s obtained in pure form from the oil by fractional
distillation under a vacuum. Asarone boils at about 170° C under good
aspirator vacuum of 15-20 torr. The asarone fraction should be
collected over a 20-degree range centered on 170° C. I found the yield of
asarone from American plants to be about 15% of the oil, giving 30 ml
from 15 pounds of root.
Asarone is a light-sensitive material, and as such, should be stored in
the fridge or freezer. Upon standing in the fridge, it will crystallize,
allowing further purification by filtering. The m.p. of the pure
substance is 67° C. Asarone is listed as a cancer-suspect chemical,
along with half the other substances in the world. In reality it is not
particularly harmful. See Chem. Abstracts 1931, page 169. It also
doesn't have any pronounced drug effect at reasonable oral dosage.
See Dr. Shulgin's comments on the substance in Pikhal.
With the double bond in the propenyl position, we come to the
next major advance over the disappointing procedure cited in the
beginning of this chapter. See European Patent 0,247,526 titled "A
Process for 3,4-dimethoxyphenylacetone Preparation." This process
uses a simple electrochemical cell to convert the propenyl-benzene to
the corresponding phenylacetone in very high yield. The procedure
given also works with 2,4,5-trimethoxypropenylbenzene (asarone),
and probably also with iso-safrole. It is my opinion that it will work
with all propenylbenzenes.
There are great advantages to the use of an electrochemical cell in
clandestine synthesis. The solvents and the salts can be reused over
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and over again, making for a very low profile. The reagent doing the
transformation is electricity, available at the nearest wall socket. The
transformer, multimeter and alligator-clip wiring can all be obtained at
Radio Shack with zero suspicion attached. This method comes with
my highest recommendation.
To do the reaction, a 1000 ml beaker must be rigged up as shown in
Figures 6 and 7.
A central piece of
stainless steel having a
surface area of about 100 cm2
actually in contact with the
solution is securely clamped
into place down the center of the beaker.
On each side of this stainless steel piece,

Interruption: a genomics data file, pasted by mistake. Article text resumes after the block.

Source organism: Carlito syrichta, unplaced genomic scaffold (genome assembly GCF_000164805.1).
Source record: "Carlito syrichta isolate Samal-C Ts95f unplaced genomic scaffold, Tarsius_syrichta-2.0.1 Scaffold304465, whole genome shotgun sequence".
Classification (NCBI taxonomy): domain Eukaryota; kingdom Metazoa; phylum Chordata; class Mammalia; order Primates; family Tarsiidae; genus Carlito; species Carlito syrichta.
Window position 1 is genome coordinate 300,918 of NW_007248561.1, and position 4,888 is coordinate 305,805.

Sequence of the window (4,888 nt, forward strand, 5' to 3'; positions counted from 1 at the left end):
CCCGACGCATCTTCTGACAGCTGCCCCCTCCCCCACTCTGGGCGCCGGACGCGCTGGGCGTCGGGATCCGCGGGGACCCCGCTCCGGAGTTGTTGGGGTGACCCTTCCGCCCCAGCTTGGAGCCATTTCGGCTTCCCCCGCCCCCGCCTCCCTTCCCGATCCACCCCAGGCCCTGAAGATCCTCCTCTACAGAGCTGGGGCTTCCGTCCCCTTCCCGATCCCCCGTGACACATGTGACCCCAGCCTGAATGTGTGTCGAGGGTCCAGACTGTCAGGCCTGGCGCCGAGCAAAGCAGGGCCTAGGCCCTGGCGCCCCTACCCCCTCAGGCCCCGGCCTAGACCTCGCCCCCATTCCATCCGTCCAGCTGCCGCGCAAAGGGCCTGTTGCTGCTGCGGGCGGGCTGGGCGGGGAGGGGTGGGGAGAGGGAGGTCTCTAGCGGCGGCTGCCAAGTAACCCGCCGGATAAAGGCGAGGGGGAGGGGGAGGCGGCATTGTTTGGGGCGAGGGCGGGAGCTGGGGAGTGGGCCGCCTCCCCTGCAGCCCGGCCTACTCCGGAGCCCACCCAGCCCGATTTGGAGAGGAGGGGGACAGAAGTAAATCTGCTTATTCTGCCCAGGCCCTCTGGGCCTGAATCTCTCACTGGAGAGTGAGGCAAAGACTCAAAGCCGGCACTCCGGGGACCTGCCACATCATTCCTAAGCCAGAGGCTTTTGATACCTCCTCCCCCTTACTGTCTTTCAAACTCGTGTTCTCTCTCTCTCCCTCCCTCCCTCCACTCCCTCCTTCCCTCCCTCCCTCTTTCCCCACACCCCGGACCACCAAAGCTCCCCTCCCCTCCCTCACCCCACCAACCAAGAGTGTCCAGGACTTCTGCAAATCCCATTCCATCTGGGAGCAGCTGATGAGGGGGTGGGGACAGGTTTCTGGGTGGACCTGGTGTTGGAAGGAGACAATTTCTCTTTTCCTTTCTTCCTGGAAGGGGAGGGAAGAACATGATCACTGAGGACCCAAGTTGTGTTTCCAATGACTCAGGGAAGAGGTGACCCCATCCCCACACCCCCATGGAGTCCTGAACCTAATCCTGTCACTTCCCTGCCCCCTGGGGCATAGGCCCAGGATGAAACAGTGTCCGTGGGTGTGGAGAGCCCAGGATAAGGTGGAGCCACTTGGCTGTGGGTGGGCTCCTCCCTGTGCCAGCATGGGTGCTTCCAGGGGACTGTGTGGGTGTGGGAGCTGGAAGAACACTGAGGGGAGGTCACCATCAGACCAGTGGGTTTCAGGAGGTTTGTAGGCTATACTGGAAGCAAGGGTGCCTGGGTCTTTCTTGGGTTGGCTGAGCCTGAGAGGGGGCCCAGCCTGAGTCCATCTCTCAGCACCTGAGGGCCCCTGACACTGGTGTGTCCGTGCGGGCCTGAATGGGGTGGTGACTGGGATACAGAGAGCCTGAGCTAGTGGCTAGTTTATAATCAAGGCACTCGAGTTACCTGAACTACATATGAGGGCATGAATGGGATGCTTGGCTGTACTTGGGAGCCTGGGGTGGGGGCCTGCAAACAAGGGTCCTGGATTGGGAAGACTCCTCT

securely clamp into place two pieces of
graphite, roughly equal in size, having a
total surface area in contact with the
solution of about 70 cm2. All three of
these electrodes should run
straight down into the flask, and a
constant distance of 1 cm should
separate the surface of
the anodes from the
cathode. This is very
important, as the anodeto-
cathode distance determines the voltage at which this cell runs. It is
also very important that shorts between the anode and cathode be
prevented. The current must flow anode-to-cathode through the
solution, not through a short!
Then into the beaker place a magnetic stirring bar, 25 grams of
NaBr dissolved in 100 ml of water, 500 ml of acetonitrile, and 20
grams of asarSalvia divinorum is a very rare plant, being found in only a few ravine locations in the Sierra Mazateca mountains. The plant is easily propagated by cuttings, and during the past few decades it has made its way into numerous botanical gardens and private collections around the world. Virtually all of the Salvia divinorum in circulation has been vegetatively propagated from two parent clones of this species. The first specimen was collected by R. Gordon Wasson in 1962. A second, so called "palatable" strain was collected by Bret Blosser in 1991. The "palatable" variety is actually still quite bitter, although less so than the Wasson clone. There are a few other strains being maintained, some of which were grown from seed, but these are not in general circulation.
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